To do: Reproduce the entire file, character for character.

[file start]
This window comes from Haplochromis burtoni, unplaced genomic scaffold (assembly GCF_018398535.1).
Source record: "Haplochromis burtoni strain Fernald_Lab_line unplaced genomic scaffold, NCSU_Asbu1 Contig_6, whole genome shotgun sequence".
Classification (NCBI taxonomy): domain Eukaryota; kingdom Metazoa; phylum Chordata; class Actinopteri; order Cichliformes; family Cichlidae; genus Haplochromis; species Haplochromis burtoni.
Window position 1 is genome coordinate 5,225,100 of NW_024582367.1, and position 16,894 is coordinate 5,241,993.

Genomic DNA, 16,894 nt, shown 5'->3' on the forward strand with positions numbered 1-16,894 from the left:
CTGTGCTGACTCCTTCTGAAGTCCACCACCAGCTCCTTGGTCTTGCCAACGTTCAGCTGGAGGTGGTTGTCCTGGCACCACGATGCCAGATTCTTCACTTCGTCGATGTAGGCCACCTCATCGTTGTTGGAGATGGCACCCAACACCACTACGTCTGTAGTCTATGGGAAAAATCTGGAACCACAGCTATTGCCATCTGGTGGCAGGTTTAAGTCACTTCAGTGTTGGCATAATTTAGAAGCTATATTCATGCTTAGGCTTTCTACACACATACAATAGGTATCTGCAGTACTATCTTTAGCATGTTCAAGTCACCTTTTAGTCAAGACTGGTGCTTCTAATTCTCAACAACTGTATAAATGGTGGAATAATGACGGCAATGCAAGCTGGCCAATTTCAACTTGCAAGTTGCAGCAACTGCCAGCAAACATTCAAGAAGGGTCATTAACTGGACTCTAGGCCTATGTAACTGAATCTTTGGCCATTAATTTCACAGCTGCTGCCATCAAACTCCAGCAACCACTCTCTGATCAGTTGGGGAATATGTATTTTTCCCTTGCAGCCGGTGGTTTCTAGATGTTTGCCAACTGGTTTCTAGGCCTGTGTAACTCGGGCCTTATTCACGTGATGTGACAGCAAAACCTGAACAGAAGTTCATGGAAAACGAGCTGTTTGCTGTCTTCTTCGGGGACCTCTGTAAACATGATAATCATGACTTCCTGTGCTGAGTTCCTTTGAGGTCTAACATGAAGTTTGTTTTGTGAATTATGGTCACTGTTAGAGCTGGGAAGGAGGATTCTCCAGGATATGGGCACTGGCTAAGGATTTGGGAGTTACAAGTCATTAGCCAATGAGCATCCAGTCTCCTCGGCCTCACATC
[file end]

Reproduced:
This window comes from Haplochromis burtoni, unplaced genomic scaffold (assembly GCF_018398535.1).
Source record: "Haplochromis burtoni strain Fernald_Lab_line unplaced genomic scaffold, NCSU_Asbu1 Contig_6, whole genome shotgun sequence".
Classification (NCBI taxonomy): domain Eukaryota; kingdom Metazoa; phylum Chordata; class Actinopteri; order Cichliformes; family Cichlidae; genus Haplochromis; species Haplochromis burtoni.
Window position 1 is genome coordinate 5,225,100 of NW_024582367.1, and position 16,894 is coordinate 5,241,993.

Genomic DNA, 16,894 nt, shown 5'->3' on the forward strand with positions numbered 1-16,894 from the left:
CTGTGCTGACTCCTTCTGAAGTCCACCACCAGCTCCTTGGTCTTGCCAACGTTCAGCTGGAGGTGGTTGTCCTGGCACCACGATGCCAGATTCTTCACTTCGTCGATGTAGGCCACCTCATCGTTGTTGGAGATGGCACCCAACACCACTACGTCTGTAGTCTATGGGAAAAATCTGGAACCACAGCTATTGCCATCTGGTGGCAGGTTTAAGTCACTTCAGTGTTGGCATAATTTAGAAGCTATATTCATGCTTAGGCTTTCTACACACATACAATAGGTATCTGCAGTACTATCTTTAGCATGTTCAAGTCACCTTTTAGTCAAGACTGGTGCTTCTAATTCTCAACAACTGTATAAATGGTGGAATAATGACGGCAATGCAAGCTGGCCAATTTCAACTTGCAAGTTGCAGCAACTGCCAGCAAACATTCAAGAAGGGTCATTAACTGGACTCTAGGCCTATGTAACTGAATCTTTGGCCATTAATTTCACAGCTGCTGCCATCAAACTCCAGCAACCACTCTCTGATCAGTTGGGGAATATGTATTTTTCCCTTGCAGCCGGTGGTTTCTAGATGTTTGCCAACTGGTTTCTAGGCCTGTGTAACTCGGGCCTTATTCACGTGATGTGACAGCAAAACCTGAACAGAAGTTCATGGAAAACGAGCTGTTTGCTGTCTTCTTCGGGGACCTCTGTAAACATGATAATCATGACTTCCTGTGCTGAGTTCCTTTGAGGTCTAACATGAAGTTTGTTTTGTGAATTATGGTCACTGTTAGAGCTGGGAAGGAGGATTCTCCAGGATATGGGCACTGGCTAAGGATTTGGGAGTTACAAGTCATTAGCCAATGAGCATCCAGTCTCCTCGGCCTCACATC